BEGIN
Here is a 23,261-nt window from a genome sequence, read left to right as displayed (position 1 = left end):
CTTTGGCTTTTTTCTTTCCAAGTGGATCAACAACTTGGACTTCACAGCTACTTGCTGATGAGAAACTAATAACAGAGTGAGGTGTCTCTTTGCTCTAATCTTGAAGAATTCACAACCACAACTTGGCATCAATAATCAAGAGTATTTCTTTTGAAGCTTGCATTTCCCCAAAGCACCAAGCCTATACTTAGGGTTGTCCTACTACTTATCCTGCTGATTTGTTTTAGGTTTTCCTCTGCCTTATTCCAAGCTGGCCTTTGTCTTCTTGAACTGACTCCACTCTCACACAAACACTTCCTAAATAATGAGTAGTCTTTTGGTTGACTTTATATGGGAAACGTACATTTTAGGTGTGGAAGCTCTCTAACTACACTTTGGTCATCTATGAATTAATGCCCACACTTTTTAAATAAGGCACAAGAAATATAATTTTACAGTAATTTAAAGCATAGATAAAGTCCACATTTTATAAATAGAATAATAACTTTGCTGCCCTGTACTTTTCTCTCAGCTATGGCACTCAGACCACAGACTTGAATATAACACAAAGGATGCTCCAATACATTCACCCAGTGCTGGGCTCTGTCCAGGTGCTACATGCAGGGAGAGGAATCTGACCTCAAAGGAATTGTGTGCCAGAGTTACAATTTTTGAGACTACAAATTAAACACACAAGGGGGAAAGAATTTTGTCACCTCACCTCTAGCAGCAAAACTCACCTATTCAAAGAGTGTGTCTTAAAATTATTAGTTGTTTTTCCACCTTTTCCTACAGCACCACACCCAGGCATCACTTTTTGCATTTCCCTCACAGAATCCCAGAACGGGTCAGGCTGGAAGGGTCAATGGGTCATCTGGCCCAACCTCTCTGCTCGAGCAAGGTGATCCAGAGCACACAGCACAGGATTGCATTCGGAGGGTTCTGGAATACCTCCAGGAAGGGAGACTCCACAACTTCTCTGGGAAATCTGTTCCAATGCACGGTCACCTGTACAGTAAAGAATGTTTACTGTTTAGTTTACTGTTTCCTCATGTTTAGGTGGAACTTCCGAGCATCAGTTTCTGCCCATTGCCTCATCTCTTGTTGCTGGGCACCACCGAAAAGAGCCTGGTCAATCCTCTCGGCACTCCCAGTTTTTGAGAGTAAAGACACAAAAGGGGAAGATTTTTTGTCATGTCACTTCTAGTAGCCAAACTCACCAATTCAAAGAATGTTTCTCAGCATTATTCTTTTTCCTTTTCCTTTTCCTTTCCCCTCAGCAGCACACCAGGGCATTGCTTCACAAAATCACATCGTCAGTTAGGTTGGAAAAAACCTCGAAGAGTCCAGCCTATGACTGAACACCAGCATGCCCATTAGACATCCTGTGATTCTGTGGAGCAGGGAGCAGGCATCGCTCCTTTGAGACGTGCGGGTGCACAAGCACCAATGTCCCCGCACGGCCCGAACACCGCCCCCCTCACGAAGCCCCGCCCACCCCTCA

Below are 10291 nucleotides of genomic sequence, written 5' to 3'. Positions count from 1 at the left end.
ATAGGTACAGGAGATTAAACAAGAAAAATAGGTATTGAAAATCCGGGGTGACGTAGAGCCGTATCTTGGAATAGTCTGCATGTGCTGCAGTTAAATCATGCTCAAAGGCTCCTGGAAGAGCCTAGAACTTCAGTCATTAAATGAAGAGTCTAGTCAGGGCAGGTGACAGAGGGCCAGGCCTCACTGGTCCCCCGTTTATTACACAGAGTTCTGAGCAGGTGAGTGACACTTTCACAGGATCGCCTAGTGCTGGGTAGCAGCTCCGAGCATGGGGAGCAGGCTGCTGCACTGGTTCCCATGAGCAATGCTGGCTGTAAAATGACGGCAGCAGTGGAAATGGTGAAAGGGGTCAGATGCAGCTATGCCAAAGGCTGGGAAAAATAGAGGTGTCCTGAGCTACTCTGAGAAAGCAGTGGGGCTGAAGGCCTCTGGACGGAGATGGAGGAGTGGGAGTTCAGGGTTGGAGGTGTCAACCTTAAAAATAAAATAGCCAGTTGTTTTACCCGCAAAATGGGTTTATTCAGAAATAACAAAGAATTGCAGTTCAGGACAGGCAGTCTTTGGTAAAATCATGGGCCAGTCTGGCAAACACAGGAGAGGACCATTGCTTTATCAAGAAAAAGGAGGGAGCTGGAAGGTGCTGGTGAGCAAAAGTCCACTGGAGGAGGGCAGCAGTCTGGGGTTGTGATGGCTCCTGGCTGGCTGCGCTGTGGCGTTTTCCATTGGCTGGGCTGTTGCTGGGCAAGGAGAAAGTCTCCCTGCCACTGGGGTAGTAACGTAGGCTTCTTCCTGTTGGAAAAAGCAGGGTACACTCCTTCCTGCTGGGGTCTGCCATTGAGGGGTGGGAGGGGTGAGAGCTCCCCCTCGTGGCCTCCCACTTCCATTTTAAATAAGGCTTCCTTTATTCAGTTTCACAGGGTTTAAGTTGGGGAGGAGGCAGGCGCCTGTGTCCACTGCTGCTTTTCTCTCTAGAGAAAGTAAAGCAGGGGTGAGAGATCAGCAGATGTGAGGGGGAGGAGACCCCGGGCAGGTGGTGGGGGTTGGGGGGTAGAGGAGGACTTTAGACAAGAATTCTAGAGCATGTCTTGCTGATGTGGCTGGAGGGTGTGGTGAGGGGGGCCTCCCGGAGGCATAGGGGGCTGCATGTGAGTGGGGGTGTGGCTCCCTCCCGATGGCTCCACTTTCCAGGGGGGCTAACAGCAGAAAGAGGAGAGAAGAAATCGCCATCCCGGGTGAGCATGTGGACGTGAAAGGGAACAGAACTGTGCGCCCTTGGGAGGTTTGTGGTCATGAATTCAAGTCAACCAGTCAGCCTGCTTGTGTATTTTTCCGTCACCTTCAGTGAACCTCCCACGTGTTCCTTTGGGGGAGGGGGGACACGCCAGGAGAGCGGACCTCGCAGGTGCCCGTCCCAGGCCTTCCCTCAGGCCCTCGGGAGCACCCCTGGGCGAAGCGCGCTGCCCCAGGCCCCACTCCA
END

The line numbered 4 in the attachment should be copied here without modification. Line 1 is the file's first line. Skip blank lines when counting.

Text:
ATAGGTACAGGAGATTAAACAAGAAAAATAGGTATTGAAAATCCGGGGTGACGTAGAGCCGTATCTTGGAATAGTCTGCATGTGCTGCAGTTAAATCATGCTCAAAGGCTCCTGGAAGAGCCTAGAACTTCAGTCATTAAATGAAGAGTCTAGTCAGGGCAGGTGACAGAGGGCCAGGCCTCACTGGTCCCCCGTTTATTACACAGAGTTCTGAGCAGGTGAGTGACACTTTCACAGGATCGCCTAGTGCTGGGTAGCAGCTCCGAGCATGGGGAGCAGGCTGCTGCACTGGTTCCCATGAGCAATGCTGGCTGTAAAATGACGGCAGCAGTGGAAATGGTGAAAGGGGTCAGATGCAGCTATGCCAAAGGCTGGGAAAAATAGAGGTGTCCTGAGCTACTCTGAGAAAGCAGTGGGGCTGAAGGCCTCTGGACGGAGATGGAGGAGTGGGAGTTCAGGGTTGGAGGTGTCAACCTTAAAAATAAAATAGCCAGTTGTTTTACCCGCAAAATGGGTTTATTCAGAAATAACAAAGAATTGCAGTTCAGGACAGGCAGTCTTTGGTAAAATCATGGGCCAGTCTGGCAAACACAGGAGAGGACCATTGCTTTATCAAGAAAAAGGAGGGAGCTGGAAGGTGCTGGTGAGCAAAAGTCCACTGGAGGAGGGCAGCAGTCTGGGGTTGTGATGGCTCCTGGCTGGCTGCGCTGTGGCGTTTTCCATTGGCTGGGCTGTTGCTGGGCAAGGAGAAAGTCTCCCTGCCACTGGGGTAGTAACGTAGGCTTCTTCCTGTTGGAAAAAGCAGGGTACACTCCTTCCTGCTGGGGTCTGCCATTGAGGGGTGGGAGGGGTGAGAGCTCCCCCTCGTGGCCTCCCACTTCCATTTTAAATAAGGCTTCCTTTATTCAGTTTCACAGGGTTTAAGTTGGGGAGGAGGCAGGCGCCTGTGTCCACTGCTGCTTTTCTCTCTAGAGAAAGTAAAGCAGGGGTGAGAGATCAGCAGATGTGAGGGGGAGGAGACCCCGGGCAGGTGGTGGGGGTTGGGGGGTAGAGGAGGACTTTAGACAAGAATTCTAGAGCATGTCTTGCTGATGTGGCTGGAGGGTGTGGTGAGGGGGGCCTCCCGGAGGCATAGGGGGCTGCATGTGAGTGGGGGTGTGGCTCCCTCCCGATGGCTCCACTTTCCAGGGGGGCTAACAGCAGAAAGAGGAGAGAAGAAATCGCCATCCCGGGTGAGCATGTGGACGTGAAAGGGAACAGAACTGTGCGCCCTTGGGAGGTTTGTGGTCATGAATTCAAGTCAACCAGTCAGCCTGCTTGTGTATTTTTCCGTCACCTTCAGTGAACCTCCCACGTGTTCCTTTGGGGGAGGGGGGACACGCCAGGAGAGCGGACCTCGCAGGTGCCCGTCCCAGGCCTTCCCTCAGGCCCTCGGGAGCACCCCTGGGCGAAGCGCGCTGCCCCAGGCCCCACTCCA